January 3, 2013
As it did in October, the Credit Managers' Index (CMI) from the National Association of Credit Management (NACM) slipped again this month, from 55.2 to 54.9. The most dramatic movement was in sales, which plummeted to 56.7, a low last seen in December 2009 and almost a full point lower than in October 2012. This reinforces the notion that business is stalled out in anticipation of what might happen with spending and taxation next year. There was some cautious optimism just a month ago, but that optimism has evaporated, as it seems all but certain that there will be no settlement of lasting value on the "fiscal cliff."
Strangely enough, the other favorable factors did not register the same level of distress, although they declined as well. New credit applications actually increased from 56.5 to 57.7, suggesting many companies still expect something will get done in Washington before the first quarter of 2013 is completed. At least they seem to be taking steps to get prepared for a better year. Dollar collections fell from 61.3 to 59.2, which was not a huge drop, but indicates that companies are back to protecting their cash flow and may have started to stretch out their creditors again. There was also a decline in the amount of credit extended, which dropped from 63 to 61.5, taking it back to the numbers seen for most of the year. Overall, the favorable factor index fell from 60.3 to 58.8, a drop that would have been far worse if it were not for the slight improvement in new credit applications.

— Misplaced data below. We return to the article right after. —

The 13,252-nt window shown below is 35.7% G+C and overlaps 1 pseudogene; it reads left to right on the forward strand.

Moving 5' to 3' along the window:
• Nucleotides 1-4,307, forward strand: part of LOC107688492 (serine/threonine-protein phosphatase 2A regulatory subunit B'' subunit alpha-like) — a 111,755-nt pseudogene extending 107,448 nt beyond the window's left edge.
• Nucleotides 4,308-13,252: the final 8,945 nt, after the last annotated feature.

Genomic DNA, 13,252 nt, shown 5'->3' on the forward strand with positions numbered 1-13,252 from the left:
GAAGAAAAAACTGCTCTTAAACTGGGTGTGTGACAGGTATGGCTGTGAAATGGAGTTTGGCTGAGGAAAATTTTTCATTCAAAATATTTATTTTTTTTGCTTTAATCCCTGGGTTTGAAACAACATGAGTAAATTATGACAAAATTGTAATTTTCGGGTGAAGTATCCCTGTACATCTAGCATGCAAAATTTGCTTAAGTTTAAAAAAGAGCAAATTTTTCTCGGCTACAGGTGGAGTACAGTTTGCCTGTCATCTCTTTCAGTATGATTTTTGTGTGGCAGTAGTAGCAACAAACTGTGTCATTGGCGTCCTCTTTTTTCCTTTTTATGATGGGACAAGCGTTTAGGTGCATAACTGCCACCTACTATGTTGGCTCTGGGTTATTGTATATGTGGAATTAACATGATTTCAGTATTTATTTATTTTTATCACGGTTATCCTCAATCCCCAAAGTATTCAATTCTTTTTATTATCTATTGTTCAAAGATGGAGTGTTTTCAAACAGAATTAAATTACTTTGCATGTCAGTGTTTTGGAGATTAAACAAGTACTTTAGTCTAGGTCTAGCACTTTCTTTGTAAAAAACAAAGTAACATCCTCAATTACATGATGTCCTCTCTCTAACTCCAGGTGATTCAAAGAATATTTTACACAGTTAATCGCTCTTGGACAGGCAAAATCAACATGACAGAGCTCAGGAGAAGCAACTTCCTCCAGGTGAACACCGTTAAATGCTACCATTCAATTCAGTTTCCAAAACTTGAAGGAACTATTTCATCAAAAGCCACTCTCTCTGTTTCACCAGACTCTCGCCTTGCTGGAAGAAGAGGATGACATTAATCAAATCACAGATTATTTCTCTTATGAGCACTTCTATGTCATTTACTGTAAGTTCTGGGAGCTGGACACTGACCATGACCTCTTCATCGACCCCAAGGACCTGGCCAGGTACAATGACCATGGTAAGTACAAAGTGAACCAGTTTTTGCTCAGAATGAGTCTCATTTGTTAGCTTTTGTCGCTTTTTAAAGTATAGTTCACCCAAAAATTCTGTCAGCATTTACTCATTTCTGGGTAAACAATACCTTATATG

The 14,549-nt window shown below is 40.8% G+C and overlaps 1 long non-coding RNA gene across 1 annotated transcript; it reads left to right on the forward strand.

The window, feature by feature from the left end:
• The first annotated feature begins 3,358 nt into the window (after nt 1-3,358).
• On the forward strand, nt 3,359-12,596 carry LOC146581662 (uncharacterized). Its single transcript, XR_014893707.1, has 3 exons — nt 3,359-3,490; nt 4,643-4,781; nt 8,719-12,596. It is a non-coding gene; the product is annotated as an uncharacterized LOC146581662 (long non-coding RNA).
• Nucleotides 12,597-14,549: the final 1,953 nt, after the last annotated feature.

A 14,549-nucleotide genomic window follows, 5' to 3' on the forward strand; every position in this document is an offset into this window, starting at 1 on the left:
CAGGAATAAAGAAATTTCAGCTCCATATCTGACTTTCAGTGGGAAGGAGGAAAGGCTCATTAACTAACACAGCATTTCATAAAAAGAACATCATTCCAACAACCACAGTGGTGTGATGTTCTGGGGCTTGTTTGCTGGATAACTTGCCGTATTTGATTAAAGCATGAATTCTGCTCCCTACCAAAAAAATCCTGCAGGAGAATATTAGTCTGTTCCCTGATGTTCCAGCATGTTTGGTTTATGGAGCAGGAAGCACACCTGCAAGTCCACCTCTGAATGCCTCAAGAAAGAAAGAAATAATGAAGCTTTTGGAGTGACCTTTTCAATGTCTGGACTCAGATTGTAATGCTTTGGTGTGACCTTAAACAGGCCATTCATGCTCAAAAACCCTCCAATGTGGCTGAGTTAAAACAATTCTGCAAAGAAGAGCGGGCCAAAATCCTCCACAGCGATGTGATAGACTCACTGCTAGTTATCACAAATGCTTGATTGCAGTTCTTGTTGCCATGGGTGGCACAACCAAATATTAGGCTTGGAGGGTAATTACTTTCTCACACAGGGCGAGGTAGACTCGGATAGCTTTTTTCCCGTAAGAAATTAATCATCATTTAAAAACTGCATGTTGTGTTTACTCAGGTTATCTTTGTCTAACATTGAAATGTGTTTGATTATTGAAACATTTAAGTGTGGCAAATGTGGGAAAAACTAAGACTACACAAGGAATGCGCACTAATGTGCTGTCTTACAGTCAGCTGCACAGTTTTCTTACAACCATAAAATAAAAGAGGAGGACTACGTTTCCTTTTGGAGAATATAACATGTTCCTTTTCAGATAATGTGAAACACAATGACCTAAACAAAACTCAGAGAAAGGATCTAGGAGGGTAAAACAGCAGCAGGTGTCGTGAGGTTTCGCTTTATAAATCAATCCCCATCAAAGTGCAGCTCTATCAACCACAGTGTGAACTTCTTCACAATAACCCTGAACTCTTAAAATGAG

In contrast, the unfavorable factor index improved from 51.7 to 52.3. "Business conditions have not worsened appreciably, it's just that there is not all that much improvement given the concerns that remain in place regarding next year," said NACM Economist Chris Kuehl, PhD. Rejections of credit applications improved slightly from 51.1 to 51.5, as did disputes from 50.1 to 50.5. Likewise, there was a small improvement in accounts placed for collection from 51.2 to 52.1, suggesting that more companies are staying current on their accounts. "Either that or creditors are feeling more patient," said Kuehl. Dollar amount beyond terms made a bigger jump from 49.9 to 50.9, and dollar amount of customer deductions by a more significant amount, from 49.7 to 51.3. Only filings for bankruptcies declined, from 58.4 to 57.4, but this is a small reduction, and the whole category remains very strong compared to where it was just a few months ago.